Dogecoin worthless by code? DOGE investors bracket out this figure
The insane Dogecoin rally has investors dreaming of making a quick buck. But beware: the DOGE bubble has been identified.
There is no way around Dogecoin at the moment. For almost two weeks, the DOGE price has been stirring up the crypto market and conquering one record high after another. Only on Monday, 8 February, the rally sent Dogecoin to a new all-time high of 0.083 US dollars. The meme coin with the Shiba Inu emblem has worked its way into the top ten Crypto Profit cryptocurrencies, the market capitalisation has already exceeded the 10 billion US dollar mark and the DOGE price is aiming for the 10 cent mark. But even if the figures are cause for euphoria, one figure clouds the optimism.
Dogecoin worthless by code?
128 billion: That’s the amount of Dogecoin in circulation to date. The fact that the market capitalisation is spread over a high supply may not be an investment exclusion criterion at first. However, from an investor’s point of view, the non-existent upper limit is a cause for concern. Since Dogecoin co-developer Jackson Palmer lifted a supply limit in 2014, the amount in circulation has been growing constantly. Almost 5 billion coins flow into the DOGE supply annually, diluting the market capitalisation.
Investors who hope that the Dogecoin hype will lead to a Bitcoin-like price level will be proven wrong by the constant Doge inflation alone. As a BTC parody, Dogecoin stands in fundamental contrast to the original. Bitcoin Supply is limited to 21 million units. Dogecoin, on the other hand, was never designed as a store of value, quite the opposite. Dogecoin ironically demonstrates the laws of the market. Except for a few use cases and some PR stunts like sponsoring the Jamaican bobsleigh team at the 2014 Winter Olympics, Dogecoin remains limited to its status as a fun coin – Dogecoin has no intrinsic value.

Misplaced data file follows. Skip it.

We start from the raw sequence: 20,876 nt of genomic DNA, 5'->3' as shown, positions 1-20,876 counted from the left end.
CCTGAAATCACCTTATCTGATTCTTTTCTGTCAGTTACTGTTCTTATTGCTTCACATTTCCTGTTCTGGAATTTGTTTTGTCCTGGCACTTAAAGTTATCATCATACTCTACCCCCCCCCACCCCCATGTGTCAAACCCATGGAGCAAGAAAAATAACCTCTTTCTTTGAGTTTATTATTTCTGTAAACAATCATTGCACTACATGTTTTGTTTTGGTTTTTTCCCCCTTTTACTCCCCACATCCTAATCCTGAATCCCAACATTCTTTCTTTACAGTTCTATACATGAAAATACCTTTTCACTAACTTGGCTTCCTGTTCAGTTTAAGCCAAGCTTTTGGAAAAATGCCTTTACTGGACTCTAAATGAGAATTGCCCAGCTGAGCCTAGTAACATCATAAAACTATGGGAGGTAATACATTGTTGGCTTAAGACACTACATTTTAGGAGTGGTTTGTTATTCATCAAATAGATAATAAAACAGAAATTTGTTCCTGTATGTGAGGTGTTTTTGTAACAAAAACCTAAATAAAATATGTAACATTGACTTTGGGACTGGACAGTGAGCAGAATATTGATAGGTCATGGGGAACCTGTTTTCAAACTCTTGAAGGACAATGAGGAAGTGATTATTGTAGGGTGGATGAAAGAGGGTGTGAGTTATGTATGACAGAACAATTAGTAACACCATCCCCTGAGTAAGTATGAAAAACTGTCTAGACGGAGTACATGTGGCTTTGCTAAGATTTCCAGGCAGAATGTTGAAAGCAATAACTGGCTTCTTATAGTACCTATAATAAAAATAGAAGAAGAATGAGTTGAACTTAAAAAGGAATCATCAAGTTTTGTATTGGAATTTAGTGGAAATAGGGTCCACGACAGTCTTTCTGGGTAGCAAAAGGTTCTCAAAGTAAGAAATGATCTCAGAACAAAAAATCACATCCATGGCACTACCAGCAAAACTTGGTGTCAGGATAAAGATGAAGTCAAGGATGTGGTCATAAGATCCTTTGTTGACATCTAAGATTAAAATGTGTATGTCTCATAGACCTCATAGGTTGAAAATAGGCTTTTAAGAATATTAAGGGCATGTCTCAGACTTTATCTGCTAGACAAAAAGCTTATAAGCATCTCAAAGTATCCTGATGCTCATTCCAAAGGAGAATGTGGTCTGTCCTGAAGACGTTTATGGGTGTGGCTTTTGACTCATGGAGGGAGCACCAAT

However, this is not currently stopping investors from transferring substantial sums into the cryptocurrency. As recently as 27 January, the market capitalisation was less than one billion US dollars. In the wake of the Wallstreetbets erosion, a momentum has been set in motion on social channels in no time at all, flooding 9 billion US dollars into Dogecoin in less than two weeks.
Moreover, the doge rally is largely the product of Tesla CEO Elon Musk, who provides the waiting doge community with doge tweets at a regular pace. In Gene Simmons and Snoop Dogg, the e-car pioneer has also found two celebrity supporters to reignite the rallying blood.
Bubble formation with a fall
This momentum may now be blinding some investors. The fact that younger investors in particular are also getting excited about a Dogecoin investment, as was shown during the Tik Tok Challenge last year, puts the role of Musk and Co. in a somewhat different light in this regard. During a recent Clubhouse appearance, Musk was still saying:
Dogecoin was made as a joke to make fun of cryptocurrencies. […] Dogecoin loves irony. […] Probably the most entertaining outcome and the most ironic outcome would be that Dogecoin becomes the currency of the earth in the future.
However, a less entertaining, though equally ironic, outcome would be the total loss of thousands of small investors. By persistently inflating the hype, Musk is creating an ever-increasing drop. The impact could cost some private investors dearly in widespread profit-taking. So whether Musk plays a laudable role in the doge explosion is doubtful – as much as the community hopes for him as a crypto figurehead.